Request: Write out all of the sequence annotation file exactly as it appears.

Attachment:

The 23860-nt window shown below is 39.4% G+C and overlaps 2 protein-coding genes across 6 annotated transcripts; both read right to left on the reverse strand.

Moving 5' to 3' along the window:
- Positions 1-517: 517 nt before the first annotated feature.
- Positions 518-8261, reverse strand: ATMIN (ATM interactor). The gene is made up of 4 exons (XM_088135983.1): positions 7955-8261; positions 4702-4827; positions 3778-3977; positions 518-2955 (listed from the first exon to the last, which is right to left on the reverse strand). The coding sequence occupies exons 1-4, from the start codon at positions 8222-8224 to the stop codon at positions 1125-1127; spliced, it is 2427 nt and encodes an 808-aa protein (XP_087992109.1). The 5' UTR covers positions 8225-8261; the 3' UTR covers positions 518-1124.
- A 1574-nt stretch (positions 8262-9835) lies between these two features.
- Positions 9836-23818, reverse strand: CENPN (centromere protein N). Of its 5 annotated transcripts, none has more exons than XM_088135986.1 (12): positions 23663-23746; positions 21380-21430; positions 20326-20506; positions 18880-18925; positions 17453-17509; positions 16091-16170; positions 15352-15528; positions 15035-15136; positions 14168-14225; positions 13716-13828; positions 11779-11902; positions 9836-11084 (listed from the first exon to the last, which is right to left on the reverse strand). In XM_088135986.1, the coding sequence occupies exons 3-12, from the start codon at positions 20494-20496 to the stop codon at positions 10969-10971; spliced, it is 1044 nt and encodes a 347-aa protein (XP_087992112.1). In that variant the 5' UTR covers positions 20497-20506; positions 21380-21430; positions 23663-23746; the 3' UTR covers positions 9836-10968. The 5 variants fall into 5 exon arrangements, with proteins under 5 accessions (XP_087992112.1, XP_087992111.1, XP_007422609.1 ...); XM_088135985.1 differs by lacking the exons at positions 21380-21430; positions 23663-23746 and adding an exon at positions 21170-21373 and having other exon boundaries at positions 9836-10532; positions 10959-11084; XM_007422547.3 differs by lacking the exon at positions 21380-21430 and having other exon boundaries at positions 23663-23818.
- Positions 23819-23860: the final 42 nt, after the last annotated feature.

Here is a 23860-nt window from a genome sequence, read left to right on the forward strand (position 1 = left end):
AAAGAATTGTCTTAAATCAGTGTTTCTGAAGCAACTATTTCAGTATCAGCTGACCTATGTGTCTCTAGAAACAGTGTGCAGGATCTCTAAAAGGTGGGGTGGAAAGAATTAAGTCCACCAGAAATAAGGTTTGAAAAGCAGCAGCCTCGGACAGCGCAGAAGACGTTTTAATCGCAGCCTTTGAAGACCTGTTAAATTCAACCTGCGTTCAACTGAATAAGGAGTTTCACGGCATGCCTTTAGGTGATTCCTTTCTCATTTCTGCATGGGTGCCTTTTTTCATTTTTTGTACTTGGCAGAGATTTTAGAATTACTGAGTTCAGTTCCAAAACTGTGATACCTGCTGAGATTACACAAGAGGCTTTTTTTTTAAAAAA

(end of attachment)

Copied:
The 23860-nt window shown below is 39.4% G+C and overlaps 2 protein-coding genes across 6 annotated transcripts; both read right to left on the reverse strand.

Moving 5' to 3' along the window:
- Positions 1-517: 517 nt before the first annotated feature.
- Positions 518-8261, reverse strand: ATMIN (ATM interactor). The gene is made up of 4 exons (XM_088135983.1): positions 7955-8261; positions 4702-4827; positions 3778-3977; positions 518-2955 (listed from the first exon to the last, which is right to left on the reverse strand). The coding sequence occupies exons 1-4, from the start codon at positions 8222-8224 to the stop codon at positions 1125-1127; spliced, it is 2427 nt and encodes an 808-aa protein (XP_087992109.1). The 5' UTR covers positions 8225-8261; the 3' UTR covers positions 518-1124.
- A 1574-nt stretch (positions 8262-9835) lies between these two features.
- Positions 9836-23818, reverse strand: CENPN (centromere protein N). Of its 5 annotated transcripts, none has more exons than XM_088135986.1 (12): positions 23663-23746; positions 21380-21430; positions 20326-20506; positions 18880-18925; positions 17453-17509; positions 16091-16170; positions 15352-15528; positions 15035-15136; positions 14168-14225; positions 13716-13828; positions 11779-11902; positions 9836-11084 (listed from the first exon to the last, which is right to left on the reverse strand). In XM_088135986.1, the coding sequence occupies exons 3-12, from the start codon at positions 20494-20496 to the stop codon at positions 10969-10971; spliced, it is 1044 nt and encodes a 347-aa protein (XP_087992112.1). In that variant the 5' UTR covers positions 20497-20506; positions 21380-21430; positions 23663-23746; the 3' UTR covers positions 9836-10968. The 5 variants fall into 5 exon arrangements, with proteins under 5 accessions (XP_087992112.1, XP_087992111.1, XP_007422609.1 ...); XM_088135985.1 differs by lacking the exons at positions 21380-21430; positions 23663-23746 and adding an exon at positions 21170-21373 and having other exon boundaries at positions 9836-10532; positions 10959-11084; XM_007422547.3 differs by lacking the exon at positions 21380-21430 and having other exon boundaries at positions 23663-23818.
- Positions 23819-23860: the final 42 nt, after the last annotated feature.

Here is a 23860-nt window from a genome sequence, read left to right on the forward strand (position 1 = left end):
AAAGAATTGTCTTAAATCAGTGTTTCTGAAGCAACTATTTCAGTATCAGCTGACCTATGTGTCTCTAGAAACAGTGTGCAGGATCTCTAAAAGGTGGGGTGGAAAGAATTAAGTCCACCAGAAATAAGGTTTGAAAAGCAGCAGCCTCGGACAGCGCAGAAGACGTTTTAATCGCAGCCTTTGAAGACCTGTTAAATTCAACCTGCGTTCAACTGAATAAGGAGTTTCACGGCATGCCTTTAGGTGATTCCTTTCTCATTTCTGCATGGGTGCCTTTTTTCATTTTTTGTACTTGGCAGAGATTTTAGAATTACTGAGTTCAGTTCCAAAACTGTGATACCTGCTGAGATTACACAAGAGGCTTTTTTTTTAAAAAA